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Adopting cloud technology: eat or be eaten

Posted 5 years ago in Advisors by
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Over the past couple of decades, The Chasm Model has been the centrepiece of nearly every conversation I’ve had about launching new technology.

While its merits are many, lately I’ve been wondering how applicable it is in business-to-business markets. Sure there are early adopters. Perhaps even an early majority. It’s the late majority that seems to be in trouble.

Andy lark Shark slide

Having sat around harvesting revenue from their customer base, the late majority wake up one day to face a revenue precipice. In short, the early adopters and majority reach a tipping point and start acquiring their customer base en-masse. Powered by the economics of the cloud (not just technology but also business) these new players scale at speed – achieving continuous growth rates in the high double and even triple digits.

We see a couple of shifts driving the acceleration of the new players. For instance, cloud technology and business models on the supply side, and then mobile on the demand side. Entrepreneurs emerge from both sides presenting the late majority with an impossible force to counter – and their brand advantage and customer relationships are quickly weakened.

Look at what happened to booksellers, record stores, and others. We are seeing the same in accounting where new disruptive value propositions are being built on cloud platforms like ours. What’s important is that these new players aren’t just using new technology – they are reshaping their brands, service offerings, price points and more.

The message is clear. Rather than wait for the late majority, fuel the high-growth early adopters and watch them grow. Who would you rather be (or be backing)? The eater or the eaten?



Ben Walker
February 17, 2015 at 11.47 am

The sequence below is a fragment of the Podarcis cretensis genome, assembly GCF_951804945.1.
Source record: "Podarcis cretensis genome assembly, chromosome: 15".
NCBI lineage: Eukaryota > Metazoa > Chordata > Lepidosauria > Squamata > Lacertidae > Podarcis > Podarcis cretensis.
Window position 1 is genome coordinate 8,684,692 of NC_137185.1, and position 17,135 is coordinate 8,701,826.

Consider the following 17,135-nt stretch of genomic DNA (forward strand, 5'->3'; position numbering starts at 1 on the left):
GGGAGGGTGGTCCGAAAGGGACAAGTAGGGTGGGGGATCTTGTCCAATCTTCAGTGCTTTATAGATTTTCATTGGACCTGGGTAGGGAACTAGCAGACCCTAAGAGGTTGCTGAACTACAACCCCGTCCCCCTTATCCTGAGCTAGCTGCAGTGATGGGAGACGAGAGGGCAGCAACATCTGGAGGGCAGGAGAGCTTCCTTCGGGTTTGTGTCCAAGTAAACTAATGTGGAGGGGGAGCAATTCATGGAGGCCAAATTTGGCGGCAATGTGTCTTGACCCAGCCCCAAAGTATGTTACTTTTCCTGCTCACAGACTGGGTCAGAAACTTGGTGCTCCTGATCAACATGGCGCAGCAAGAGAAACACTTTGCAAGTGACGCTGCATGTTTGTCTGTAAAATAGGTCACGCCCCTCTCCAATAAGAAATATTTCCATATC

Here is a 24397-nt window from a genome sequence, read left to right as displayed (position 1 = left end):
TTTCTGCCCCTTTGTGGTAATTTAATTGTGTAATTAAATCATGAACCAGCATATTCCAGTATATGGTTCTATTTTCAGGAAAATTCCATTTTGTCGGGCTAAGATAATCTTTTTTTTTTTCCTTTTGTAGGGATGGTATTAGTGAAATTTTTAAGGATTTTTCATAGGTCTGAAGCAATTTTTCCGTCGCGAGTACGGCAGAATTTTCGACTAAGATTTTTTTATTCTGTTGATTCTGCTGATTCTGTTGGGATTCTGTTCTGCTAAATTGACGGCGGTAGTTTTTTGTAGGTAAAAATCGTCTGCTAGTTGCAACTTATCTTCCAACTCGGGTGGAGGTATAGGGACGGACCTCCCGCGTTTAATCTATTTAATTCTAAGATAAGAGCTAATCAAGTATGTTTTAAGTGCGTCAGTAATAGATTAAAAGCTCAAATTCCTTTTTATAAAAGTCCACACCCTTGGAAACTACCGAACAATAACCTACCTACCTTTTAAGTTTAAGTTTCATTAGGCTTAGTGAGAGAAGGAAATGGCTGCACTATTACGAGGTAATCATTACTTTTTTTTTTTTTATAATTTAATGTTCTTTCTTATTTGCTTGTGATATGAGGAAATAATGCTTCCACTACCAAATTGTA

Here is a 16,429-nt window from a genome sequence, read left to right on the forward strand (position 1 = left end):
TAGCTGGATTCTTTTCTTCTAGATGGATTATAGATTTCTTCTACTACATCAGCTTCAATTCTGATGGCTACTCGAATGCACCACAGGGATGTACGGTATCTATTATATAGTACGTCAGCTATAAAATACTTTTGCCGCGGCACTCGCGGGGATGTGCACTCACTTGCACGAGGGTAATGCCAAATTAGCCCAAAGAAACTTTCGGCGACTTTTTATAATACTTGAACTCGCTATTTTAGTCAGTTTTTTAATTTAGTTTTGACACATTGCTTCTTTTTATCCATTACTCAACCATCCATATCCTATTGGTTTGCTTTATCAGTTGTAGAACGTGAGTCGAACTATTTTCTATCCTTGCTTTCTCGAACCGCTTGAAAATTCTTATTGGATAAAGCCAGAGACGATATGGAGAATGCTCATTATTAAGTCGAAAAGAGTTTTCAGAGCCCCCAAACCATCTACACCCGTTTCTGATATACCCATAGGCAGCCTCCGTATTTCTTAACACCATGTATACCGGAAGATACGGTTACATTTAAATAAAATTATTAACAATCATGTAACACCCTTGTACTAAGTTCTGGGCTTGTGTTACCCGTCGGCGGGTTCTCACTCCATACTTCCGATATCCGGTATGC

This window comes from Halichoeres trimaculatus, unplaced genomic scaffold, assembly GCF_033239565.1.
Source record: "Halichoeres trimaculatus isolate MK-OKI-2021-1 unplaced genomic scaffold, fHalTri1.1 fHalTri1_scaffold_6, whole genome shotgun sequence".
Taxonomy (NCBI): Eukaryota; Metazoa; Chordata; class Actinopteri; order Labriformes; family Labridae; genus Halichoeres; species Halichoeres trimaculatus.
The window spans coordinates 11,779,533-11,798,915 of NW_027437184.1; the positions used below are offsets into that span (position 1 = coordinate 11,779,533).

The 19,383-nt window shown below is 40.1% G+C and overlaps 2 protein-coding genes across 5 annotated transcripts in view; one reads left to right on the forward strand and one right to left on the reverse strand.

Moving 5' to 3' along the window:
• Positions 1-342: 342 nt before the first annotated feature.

Hmmm good observation, Andy.

I’ve been thinking for a while now, that accountants who aren’t yet on board cloud accounting and “real time” numbers have two options: 1) Change; or 2) Sell, now.

And those two choices aren’t going to be around for much longer…

I think the need is there for businesses, and with the early majority already aboard, choice is available as to who they work with.

In fact, I believe accounting firms need to do more than just adopt cloud accounting to serve their clients. Let’s see some insight being provided to the businesses who look to us to provide it!!


Dave Dodds
February 20, 2015 at 2.46 pm

Nice article Andy.

What is fascinating is the inability of the late majority to see the precursor signs of disruption before they become obvious for all, and by then it is too late.

Not only are they “harvesting revenue” as you say, I have a view that these organisations lack a couple of key attributes of a successful modern businesses – curiosity and peripheral vision. They don’t look outside their own business for inspiration and when they do it’s generally looking down a tunnel. They just don’t sense shifts let alone create or participate in one.

Interesting times.

– Dave

Tina Kaye
February 23, 2015 at 1.40 pm

Love the additional analysis of the adoption curve… food for thought – pun intended 😉

Kat Jennings, CEO
September 1, 2016 at 10.40 am

Hi Andy,
Very insightful discussion. As the CEO of, I would like to speak to you directly about our vision and how to bring XERO to over 2M tax professionals worldwide. I do hope this message is forwarded directly to you and you take a look and read what we are doing here that make us an excellent partner with XERO: .
We like your software and would like to offer it to tax professionals worldwide.
Kind regards,
Kat Jennings, CEO

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